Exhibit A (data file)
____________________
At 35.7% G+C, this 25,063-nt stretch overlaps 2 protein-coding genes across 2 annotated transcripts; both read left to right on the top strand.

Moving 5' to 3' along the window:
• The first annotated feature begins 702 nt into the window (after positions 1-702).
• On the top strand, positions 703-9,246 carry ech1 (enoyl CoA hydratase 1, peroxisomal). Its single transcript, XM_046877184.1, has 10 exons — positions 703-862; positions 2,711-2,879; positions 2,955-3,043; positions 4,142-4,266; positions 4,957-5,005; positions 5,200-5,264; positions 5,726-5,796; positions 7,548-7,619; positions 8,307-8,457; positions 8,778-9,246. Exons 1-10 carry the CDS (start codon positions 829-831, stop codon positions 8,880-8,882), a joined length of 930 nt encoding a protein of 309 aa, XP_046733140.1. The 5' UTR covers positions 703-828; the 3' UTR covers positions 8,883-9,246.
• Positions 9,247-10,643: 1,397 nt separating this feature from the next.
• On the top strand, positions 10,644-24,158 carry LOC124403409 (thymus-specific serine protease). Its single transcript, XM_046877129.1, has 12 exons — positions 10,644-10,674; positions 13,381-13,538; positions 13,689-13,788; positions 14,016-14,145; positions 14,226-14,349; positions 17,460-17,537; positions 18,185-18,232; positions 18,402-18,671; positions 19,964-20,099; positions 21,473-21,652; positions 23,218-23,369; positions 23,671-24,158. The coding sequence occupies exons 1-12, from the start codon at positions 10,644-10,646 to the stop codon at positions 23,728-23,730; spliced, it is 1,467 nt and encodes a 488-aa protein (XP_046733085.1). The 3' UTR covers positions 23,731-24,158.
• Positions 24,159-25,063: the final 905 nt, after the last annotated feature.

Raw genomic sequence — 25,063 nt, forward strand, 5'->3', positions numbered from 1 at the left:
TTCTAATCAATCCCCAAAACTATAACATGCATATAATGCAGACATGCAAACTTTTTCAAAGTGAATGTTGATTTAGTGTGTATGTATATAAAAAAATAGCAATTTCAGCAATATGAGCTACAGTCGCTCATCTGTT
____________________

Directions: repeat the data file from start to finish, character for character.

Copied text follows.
At 35.7% G+C, this 25,063-nt stretch overlaps 2 protein-coding genes across 2 annotated transcripts; both read left to right on the top strand.

Moving 5' to 3' along the window:
• The first annotated feature begins 702 nt into the window (after positions 1-702).
• On the top strand, positions 703-9,246 carry ech1 (enoyl CoA hydratase 1, peroxisomal). Its single transcript, XM_046877184.1, has 10 exons — positions 703-862; positions 2,711-2,879; positions 2,955-3,043; positions 4,142-4,266; positions 4,957-5,005; positions 5,200-5,264; positions 5,726-5,796; positions 7,548-7,619; positions 8,307-8,457; positions 8,778-9,246. Exons 1-10 carry the CDS (start codon positions 829-831, stop codon positions 8,880-8,882), a joined length of 930 nt encoding a protein of 309 aa, XP_046733140.1. The 5' UTR covers positions 703-828; the 3' UTR covers positions 8,883-9,246.
• Positions 9,247-10,643: 1,397 nt separating this feature from the next.
• On the top strand, positions 10,644-24,158 carry LOC124403409 (thymus-specific serine protease). Its single transcript, XM_046877129.1, has 12 exons — positions 10,644-10,674; positions 13,381-13,538; positions 13,689-13,788; positions 14,016-14,145; positions 14,226-14,349; positions 17,460-17,537; positions 18,185-18,232; positions 18,402-18,671; positions 19,964-20,099; positions 21,473-21,652; positions 23,218-23,369; positions 23,671-24,158. The coding sequence occupies exons 1-12, from the start codon at positions 10,644-10,646 to the stop codon at positions 23,728-23,730; spliced, it is 1,467 nt and encodes a 488-aa protein (XP_046733085.1). The 3' UTR covers positions 23,731-24,158.
• Positions 24,159-25,063: the final 905 nt, after the last annotated feature.

Raw genomic sequence — 25,063 nt, forward strand, 5'->3', positions numbered from 1 at the left:
TTCTAATCAATCCCCAAAACTATAACATGCATATAATGCAGACATGCAAACTTTTTCAAAGTGAATGTTGATTTAGTGTGTATGTATATAAAAAAATAGCAATTTCAGCAATATGAGCTACAGTCGCTCATCTGTT